I hate to start this article off with a cliché, but the phrase “life is stranger than fiction” has never been more true than in the story of Lucy the Elephant
– a six-story, elephant-shaped building.
The year is 1881. Atlantic City is beginning to boom with tourists coming for the healing powers of the sea breeze and the spectacular scenery. Real estate in AC, as you can imagine, was getting snatched up quick by opportunistic business men. Enter our hero, James V. Lafferty.
At only 25 years old, Lafferty arrived in Margate, a stretch of land five miles outside of AC, with plans to make a fortune on real estate. So, to get customers to come and check out the surrounding area, Lafferty had to come up with something big. And he did. Literally.
Construction quickly began on the elephant-shaped building (not yet known as Lucy) and became the talk of the town. The purpose of the building was to be Lafferty’s office where potential clients could come up and actually look out on the land and see the opportunity. The only windows out to the land were through the elephant’s eyes which was just the cherry on top of this wild idea. Word quickly spread since it sat near the beach in the view of sailors coming in to the ports. People would show up out of curiosity and Lafferty would try and sell them. So, everybody came to see it and Lafferty got rich. The end, right?
The truth is that Lafferty’s business fell apart. In addition to some of his other properties, Lafferty was forced to sell the building in 1887. It wasn’t until 1900 that the Margate elephant became known as Lucy the Elephant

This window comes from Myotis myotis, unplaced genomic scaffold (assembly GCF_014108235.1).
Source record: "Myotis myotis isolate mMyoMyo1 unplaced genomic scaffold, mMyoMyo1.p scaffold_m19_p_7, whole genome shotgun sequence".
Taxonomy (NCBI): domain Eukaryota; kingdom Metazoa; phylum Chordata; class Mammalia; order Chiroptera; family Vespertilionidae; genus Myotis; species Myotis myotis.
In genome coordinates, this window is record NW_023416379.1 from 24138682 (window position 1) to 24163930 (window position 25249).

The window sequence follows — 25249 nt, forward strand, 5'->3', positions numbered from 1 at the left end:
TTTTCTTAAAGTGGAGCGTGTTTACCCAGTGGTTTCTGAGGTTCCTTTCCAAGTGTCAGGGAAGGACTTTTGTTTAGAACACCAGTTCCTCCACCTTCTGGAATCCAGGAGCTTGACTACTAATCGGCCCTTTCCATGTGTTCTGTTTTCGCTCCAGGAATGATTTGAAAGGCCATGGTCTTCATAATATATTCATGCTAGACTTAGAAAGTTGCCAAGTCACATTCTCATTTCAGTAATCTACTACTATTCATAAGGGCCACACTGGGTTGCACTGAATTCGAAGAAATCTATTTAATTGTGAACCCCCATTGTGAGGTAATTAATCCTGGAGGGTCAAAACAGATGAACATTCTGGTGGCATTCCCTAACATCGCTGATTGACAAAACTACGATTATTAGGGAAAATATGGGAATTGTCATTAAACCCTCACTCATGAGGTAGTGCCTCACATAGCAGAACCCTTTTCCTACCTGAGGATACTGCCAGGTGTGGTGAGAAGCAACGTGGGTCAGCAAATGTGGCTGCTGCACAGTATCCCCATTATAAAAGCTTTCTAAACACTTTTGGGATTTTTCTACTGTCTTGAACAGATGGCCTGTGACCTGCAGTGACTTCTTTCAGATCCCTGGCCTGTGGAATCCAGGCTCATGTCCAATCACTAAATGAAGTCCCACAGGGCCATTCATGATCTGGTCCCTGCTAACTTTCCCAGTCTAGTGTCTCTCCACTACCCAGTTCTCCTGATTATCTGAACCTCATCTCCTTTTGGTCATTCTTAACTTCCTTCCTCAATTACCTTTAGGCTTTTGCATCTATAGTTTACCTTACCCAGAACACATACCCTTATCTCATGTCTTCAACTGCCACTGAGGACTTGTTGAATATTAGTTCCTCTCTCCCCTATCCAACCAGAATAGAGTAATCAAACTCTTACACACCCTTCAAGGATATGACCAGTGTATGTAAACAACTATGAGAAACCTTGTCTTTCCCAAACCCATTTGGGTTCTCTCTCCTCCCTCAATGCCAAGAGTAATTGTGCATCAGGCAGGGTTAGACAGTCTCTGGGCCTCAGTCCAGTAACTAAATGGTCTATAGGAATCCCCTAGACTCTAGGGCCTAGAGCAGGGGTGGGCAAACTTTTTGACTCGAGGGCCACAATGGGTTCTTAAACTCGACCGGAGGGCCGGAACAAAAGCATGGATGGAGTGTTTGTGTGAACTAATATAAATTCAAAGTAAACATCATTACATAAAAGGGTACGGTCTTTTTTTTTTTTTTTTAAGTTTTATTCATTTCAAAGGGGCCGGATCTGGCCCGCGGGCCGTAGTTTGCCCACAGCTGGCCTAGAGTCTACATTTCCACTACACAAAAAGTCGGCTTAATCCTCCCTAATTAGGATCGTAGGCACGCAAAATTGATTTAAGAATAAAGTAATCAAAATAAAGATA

, and over the years, it had been used as a tavern, hotel, restaurant and even a party venue. Owners came and went, the community grew and grew and history changed all around as Lucy sat on the beach, not getting the kind of attention that was originally intended. By the 1960s, Lucy was a mess and was scheduled for demolition. The end.
Enter Edwin T. Carpenter and a group of citizens called the Margate Civic Association, our new heroes. They were told to either move Lucy or it would be torn down. Oh, and they only had 30 days to move it. This rag-tag group of concerned community members went door-to-door and held fund-raising events, eventually raising enough money to move Lucy. Then, in 1970, the Margate elephant was moved to where it is today. Lucy also got refurbished since the original wooden frame was falling apart. To make matters even better, Lucy was designated a National Historic Landmark.
In 2012, Hurricane Sandy hit the shores of AC and surrounding areas pretty hard. Many are still putting their lives back together after significant damage to their homes and businesses. Margate was right in Sandy’s warpath, however – here comes the best part of the story – Lucy the Elephant went unharmed. This only adds to (let’s get emotional here for a minute) Lucy’s symbolic status of the strength and spirit of Atlantic City. What started as just a business venture has turned into a reminder of what really makes AC a fantastic vacation spot: imagination.